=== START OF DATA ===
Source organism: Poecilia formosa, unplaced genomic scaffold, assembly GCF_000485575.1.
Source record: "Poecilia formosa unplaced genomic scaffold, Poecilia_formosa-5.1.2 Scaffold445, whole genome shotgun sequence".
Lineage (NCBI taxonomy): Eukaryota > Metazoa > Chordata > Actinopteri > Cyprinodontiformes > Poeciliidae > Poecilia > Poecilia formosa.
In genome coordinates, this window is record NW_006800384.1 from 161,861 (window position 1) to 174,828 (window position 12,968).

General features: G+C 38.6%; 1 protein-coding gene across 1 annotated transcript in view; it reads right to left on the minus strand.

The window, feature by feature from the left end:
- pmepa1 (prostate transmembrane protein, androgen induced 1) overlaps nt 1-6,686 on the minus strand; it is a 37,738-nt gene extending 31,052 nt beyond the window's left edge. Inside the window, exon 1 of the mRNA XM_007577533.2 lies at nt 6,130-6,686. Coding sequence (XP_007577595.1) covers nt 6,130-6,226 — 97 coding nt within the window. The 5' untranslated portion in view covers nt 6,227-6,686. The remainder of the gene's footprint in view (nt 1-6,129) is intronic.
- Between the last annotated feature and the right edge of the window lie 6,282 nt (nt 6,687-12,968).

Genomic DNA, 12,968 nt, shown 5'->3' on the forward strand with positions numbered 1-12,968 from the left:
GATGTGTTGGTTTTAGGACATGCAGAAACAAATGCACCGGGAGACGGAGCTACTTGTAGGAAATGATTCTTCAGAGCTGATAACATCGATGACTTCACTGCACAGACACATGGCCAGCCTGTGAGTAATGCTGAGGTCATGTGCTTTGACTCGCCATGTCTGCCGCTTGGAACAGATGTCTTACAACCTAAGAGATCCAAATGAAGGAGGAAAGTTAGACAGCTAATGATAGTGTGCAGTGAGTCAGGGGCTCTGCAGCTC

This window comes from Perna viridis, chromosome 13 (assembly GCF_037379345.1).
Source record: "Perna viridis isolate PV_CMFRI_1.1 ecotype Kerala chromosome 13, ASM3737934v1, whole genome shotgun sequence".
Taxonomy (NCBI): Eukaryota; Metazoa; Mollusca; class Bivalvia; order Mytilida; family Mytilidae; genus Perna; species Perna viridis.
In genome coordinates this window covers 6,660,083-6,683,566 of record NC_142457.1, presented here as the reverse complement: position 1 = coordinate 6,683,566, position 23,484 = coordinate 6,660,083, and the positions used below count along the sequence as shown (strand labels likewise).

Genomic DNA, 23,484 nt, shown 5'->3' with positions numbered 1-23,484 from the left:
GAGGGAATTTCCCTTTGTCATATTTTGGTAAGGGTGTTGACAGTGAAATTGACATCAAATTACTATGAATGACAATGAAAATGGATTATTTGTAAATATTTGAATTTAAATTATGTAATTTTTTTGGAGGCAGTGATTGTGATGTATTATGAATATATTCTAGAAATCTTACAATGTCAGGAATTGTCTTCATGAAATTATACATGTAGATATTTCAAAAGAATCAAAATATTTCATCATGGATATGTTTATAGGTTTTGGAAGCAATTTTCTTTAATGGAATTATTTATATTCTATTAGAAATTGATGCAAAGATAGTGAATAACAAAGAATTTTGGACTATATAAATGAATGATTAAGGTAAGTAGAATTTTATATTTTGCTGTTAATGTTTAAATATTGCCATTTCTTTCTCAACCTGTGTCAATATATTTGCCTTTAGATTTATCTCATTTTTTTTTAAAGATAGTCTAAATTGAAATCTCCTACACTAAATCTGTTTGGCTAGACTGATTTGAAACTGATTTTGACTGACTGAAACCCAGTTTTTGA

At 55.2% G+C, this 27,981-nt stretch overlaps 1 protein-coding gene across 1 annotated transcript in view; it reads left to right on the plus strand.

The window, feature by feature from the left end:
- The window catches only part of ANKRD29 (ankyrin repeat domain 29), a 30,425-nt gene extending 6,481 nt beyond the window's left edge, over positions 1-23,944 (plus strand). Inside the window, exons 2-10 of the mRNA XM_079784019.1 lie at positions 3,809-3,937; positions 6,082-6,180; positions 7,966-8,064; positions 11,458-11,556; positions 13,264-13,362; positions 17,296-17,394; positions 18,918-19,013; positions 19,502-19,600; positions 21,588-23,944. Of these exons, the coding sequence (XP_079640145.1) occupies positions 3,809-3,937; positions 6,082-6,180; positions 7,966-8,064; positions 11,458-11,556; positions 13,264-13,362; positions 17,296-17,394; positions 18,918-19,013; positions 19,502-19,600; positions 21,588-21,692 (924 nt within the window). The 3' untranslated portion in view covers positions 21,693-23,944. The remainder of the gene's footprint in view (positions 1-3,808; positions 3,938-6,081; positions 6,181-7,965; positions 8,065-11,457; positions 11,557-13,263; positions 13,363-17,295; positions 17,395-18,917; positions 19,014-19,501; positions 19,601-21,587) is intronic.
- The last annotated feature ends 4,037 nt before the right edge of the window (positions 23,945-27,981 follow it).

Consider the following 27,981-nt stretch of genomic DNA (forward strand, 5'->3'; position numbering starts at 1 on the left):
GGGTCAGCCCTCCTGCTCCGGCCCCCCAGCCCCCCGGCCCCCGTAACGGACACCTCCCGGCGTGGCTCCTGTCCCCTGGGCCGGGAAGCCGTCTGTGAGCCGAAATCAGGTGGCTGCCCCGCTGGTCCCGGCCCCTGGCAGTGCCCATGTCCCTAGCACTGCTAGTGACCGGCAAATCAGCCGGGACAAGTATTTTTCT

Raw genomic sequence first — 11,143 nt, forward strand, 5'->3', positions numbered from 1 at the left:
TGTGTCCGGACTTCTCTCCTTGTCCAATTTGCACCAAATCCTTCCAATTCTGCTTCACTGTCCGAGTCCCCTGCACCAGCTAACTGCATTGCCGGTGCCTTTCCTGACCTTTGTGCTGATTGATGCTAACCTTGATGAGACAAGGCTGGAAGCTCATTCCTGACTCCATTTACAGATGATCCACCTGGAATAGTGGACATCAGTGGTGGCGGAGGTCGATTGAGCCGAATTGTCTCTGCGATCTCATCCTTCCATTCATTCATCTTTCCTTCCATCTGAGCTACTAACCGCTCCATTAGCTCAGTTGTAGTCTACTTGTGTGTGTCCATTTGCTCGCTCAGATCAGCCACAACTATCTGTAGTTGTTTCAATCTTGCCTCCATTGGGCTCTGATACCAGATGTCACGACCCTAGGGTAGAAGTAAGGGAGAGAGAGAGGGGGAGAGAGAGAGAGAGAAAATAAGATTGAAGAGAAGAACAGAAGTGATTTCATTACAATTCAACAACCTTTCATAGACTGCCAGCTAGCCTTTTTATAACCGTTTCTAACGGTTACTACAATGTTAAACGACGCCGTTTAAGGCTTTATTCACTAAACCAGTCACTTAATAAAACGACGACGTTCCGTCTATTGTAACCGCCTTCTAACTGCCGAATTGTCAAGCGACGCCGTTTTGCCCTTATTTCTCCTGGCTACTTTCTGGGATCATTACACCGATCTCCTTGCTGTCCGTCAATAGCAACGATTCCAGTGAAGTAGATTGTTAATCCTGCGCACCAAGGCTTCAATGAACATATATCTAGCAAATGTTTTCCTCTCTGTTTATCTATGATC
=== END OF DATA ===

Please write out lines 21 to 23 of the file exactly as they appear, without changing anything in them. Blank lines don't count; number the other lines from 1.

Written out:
Consider the following 27,981-nt stretch of genomic DNA (forward strand, 5'->3'; position numbering starts at 1 on the left):
GGGTCAGCCCTCCTGCTCCGGCCCCCCAGCCCCCCGGCCCCCGTAACGGACACCTCCCGGCGTGGCTCCTGTCCCCTGGGCCGGGAAGCCGTCTGTGAGCCGAAATCAGGTGGCTGCCCCGCTGGTCCCGGCCCCTGGCAGTGCCCATGTCCCTAGCACTGCTAGTGACCGGCAAATCAGCCGGGACAAGTATTTTTCT

Raw genomic sequence first — 11,143 nt, forward strand, 5'->3', positions numbered from 1 at the left: